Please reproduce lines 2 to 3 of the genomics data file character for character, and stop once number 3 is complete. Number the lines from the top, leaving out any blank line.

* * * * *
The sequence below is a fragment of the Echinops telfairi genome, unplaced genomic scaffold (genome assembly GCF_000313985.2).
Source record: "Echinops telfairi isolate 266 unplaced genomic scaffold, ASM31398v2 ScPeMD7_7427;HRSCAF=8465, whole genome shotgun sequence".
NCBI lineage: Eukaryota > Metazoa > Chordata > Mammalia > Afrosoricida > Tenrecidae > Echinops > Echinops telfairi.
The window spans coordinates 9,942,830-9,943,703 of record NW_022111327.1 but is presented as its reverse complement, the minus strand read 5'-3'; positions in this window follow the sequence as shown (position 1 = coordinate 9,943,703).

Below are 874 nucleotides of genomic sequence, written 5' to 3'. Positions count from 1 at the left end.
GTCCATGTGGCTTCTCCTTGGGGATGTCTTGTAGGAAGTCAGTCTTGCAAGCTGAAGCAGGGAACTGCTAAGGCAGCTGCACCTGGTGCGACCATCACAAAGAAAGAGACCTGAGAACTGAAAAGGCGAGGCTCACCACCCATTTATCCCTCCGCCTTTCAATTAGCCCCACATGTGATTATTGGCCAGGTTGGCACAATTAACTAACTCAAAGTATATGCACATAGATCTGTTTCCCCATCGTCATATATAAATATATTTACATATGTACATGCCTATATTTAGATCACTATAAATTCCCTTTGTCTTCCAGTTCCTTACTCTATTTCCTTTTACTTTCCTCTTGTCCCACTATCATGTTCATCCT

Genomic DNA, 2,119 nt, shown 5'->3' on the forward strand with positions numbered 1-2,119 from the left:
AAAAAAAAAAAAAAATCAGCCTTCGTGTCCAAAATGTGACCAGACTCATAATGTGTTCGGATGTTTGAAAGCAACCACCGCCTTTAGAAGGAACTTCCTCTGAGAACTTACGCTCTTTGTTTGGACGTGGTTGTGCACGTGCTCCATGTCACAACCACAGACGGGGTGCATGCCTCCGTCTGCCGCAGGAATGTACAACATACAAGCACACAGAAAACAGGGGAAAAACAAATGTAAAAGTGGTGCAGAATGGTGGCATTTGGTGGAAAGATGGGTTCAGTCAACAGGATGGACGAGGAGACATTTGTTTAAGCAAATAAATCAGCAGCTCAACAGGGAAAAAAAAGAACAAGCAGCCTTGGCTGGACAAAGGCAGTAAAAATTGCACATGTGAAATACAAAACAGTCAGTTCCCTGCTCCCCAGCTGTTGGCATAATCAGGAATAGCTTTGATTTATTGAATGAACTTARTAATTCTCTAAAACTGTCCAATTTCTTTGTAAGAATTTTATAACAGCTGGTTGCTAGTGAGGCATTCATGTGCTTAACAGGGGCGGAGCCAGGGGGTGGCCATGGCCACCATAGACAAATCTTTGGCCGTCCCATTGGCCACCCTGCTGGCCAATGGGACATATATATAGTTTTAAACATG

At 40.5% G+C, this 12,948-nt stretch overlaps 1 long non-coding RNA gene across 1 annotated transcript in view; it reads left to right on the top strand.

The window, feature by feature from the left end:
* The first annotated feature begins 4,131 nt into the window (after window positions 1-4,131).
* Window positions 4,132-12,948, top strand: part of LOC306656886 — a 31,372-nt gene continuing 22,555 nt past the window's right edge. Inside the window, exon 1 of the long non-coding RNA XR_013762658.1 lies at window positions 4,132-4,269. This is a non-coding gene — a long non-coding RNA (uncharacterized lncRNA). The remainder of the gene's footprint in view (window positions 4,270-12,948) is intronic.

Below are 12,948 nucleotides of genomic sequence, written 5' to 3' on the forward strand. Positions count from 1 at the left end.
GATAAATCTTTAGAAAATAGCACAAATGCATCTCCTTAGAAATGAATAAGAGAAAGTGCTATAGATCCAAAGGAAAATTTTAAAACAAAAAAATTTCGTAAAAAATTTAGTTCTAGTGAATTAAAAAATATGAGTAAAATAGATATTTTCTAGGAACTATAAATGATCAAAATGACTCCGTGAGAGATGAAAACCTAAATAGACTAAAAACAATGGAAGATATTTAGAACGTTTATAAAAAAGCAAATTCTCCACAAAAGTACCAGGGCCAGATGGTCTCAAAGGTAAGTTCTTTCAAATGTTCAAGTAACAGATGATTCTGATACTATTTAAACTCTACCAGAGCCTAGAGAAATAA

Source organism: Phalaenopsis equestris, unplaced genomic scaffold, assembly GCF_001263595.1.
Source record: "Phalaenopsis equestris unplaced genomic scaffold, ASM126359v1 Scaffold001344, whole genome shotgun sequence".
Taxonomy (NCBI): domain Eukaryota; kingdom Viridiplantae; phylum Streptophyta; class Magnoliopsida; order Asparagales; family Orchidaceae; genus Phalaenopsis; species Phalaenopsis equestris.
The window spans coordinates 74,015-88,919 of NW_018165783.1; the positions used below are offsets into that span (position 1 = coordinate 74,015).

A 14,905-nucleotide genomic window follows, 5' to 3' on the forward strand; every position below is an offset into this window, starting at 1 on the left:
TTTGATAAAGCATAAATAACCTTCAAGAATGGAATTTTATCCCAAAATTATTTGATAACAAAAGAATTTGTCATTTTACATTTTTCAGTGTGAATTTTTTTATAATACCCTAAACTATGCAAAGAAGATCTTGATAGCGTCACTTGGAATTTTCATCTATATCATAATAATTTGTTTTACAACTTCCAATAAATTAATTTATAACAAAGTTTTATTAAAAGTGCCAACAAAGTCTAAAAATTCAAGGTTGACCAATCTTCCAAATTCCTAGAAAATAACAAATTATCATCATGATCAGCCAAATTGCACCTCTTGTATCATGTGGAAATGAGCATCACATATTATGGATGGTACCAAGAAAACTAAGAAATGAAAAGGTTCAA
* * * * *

Source record: "Echinops telfairi isolate 266 unplaced genomic scaffold, ASM31398v2 ScPeMD7_7427;HRSCAF=8465, whole genome shotgun sequence".
NCBI lineage: Eukaryota > Metazoa > Chordata > Mammalia > Afrosoricida > Tenrecidae > Echinops > Echinops telfairi.